Marijuana remains controversial, despite now being legal for medical use in 31 states. In nine states, recreational use is permitted, too. Wondering if your doctor would approve? It turns out, they probably do.
The overwhelming majority — 80 percent — of health care providers say that medical marijuana should be legalized nationally, according to a recent poll of more than 2,000 physicians, nurses, and medical students conducted by Medscape. More than half (59 percent) also said that recreational marijuana use should be allowed.
Interestingly, it’s not just young medical students who favor legalizing weed. Nearly 60 percent of health care providers who took the survey are between ages 45 and 64, and another 26 percent are 65 or older.
Whether someone supports recreational use may very well rest on personal morals and opinions about whether prosecuting people who smoke pot makes sense for our society. But when it comes to medical use, there are a few facts that explain why so many health care providers are now saying marijuana is a useful option, at least for some patients.
Marijuana, also called cannabis, contains many different chemical compounds; two of the more well-known ones are cannabidiol (CBD) and tetrahydrocannabinol (THC). Using CBD alone (which doesn’t make you “high”) or in conjunction with THC (the psychoactive component) seems to help with a number of health issues.
According to the National Academies of Sciences, Engineering, and Medicine, there is “conclusive or substantial evidence” that cannabis is effective for treating chronic pain in adults. That might very well include arthritis-related pain, though more research is needed. Some recent studies have shown that CBD oil might help aches and pains associated with arthritis, but this research has mostly been done on animals.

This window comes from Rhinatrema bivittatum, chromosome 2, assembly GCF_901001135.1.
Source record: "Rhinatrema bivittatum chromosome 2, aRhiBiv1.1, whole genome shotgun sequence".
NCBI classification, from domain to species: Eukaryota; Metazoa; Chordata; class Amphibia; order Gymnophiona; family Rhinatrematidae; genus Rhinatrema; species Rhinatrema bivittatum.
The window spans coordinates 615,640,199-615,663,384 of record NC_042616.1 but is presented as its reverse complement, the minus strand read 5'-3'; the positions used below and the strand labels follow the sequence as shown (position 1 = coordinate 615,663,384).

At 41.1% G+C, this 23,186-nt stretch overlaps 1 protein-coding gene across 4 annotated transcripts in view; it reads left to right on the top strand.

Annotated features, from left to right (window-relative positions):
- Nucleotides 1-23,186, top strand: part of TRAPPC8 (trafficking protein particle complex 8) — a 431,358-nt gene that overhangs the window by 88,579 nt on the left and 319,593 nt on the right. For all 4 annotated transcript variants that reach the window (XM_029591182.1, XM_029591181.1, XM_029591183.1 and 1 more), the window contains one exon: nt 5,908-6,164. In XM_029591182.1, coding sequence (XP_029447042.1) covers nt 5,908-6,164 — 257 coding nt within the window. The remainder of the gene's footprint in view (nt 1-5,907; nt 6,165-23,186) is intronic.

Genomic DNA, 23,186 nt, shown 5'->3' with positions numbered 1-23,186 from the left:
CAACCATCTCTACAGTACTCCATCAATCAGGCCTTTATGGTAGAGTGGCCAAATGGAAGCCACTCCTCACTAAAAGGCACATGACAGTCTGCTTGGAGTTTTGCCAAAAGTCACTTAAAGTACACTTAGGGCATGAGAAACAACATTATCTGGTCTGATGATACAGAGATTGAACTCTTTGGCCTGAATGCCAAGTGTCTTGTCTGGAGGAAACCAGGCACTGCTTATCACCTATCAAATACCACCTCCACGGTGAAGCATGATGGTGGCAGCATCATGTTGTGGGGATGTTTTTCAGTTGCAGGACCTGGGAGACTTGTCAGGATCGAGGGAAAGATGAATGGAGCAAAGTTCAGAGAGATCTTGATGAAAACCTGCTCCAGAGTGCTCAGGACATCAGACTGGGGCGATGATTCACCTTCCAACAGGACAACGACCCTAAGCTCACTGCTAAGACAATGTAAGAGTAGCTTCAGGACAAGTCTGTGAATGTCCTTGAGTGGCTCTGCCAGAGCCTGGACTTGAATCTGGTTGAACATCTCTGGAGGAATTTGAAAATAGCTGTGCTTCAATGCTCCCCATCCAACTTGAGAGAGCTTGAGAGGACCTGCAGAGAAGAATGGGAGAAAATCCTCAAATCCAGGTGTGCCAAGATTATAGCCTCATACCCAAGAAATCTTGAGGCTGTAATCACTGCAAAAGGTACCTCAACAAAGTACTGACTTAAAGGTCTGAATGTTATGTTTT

If you are interested in trying cannabis and it’s legal in your state, talk to your doctor or another provider who’s experienced in this area. There are many different strains of the plant, and cannabis products contain varying ratios of CBD to THC (so they’ll impact your body differently).
You’ll also want to seek advice on how to use this drug: You may be surprised to learn that smoking a joint is the worst option if you’re trying to help your health, because the smoke contains toxic chemicals and can damage your lungs. An oral tincture or topical salve might be a better choice.
You should also check with your doctor to ensure that marijuana is safe for you and that it won’t interact with any other medications you take or have a negative effect on any other health issues you have.
Subscribe to CreakyJoints
With more and more people using marijuana and CBD to treat chronic pain, it is now more important than ever to have research-backed information and advice. Subscribe to CreakyJoints (it’s free) and we’ll notify you when opportunities to participate in CBD and medical marijuana research become available in your area, for your condition.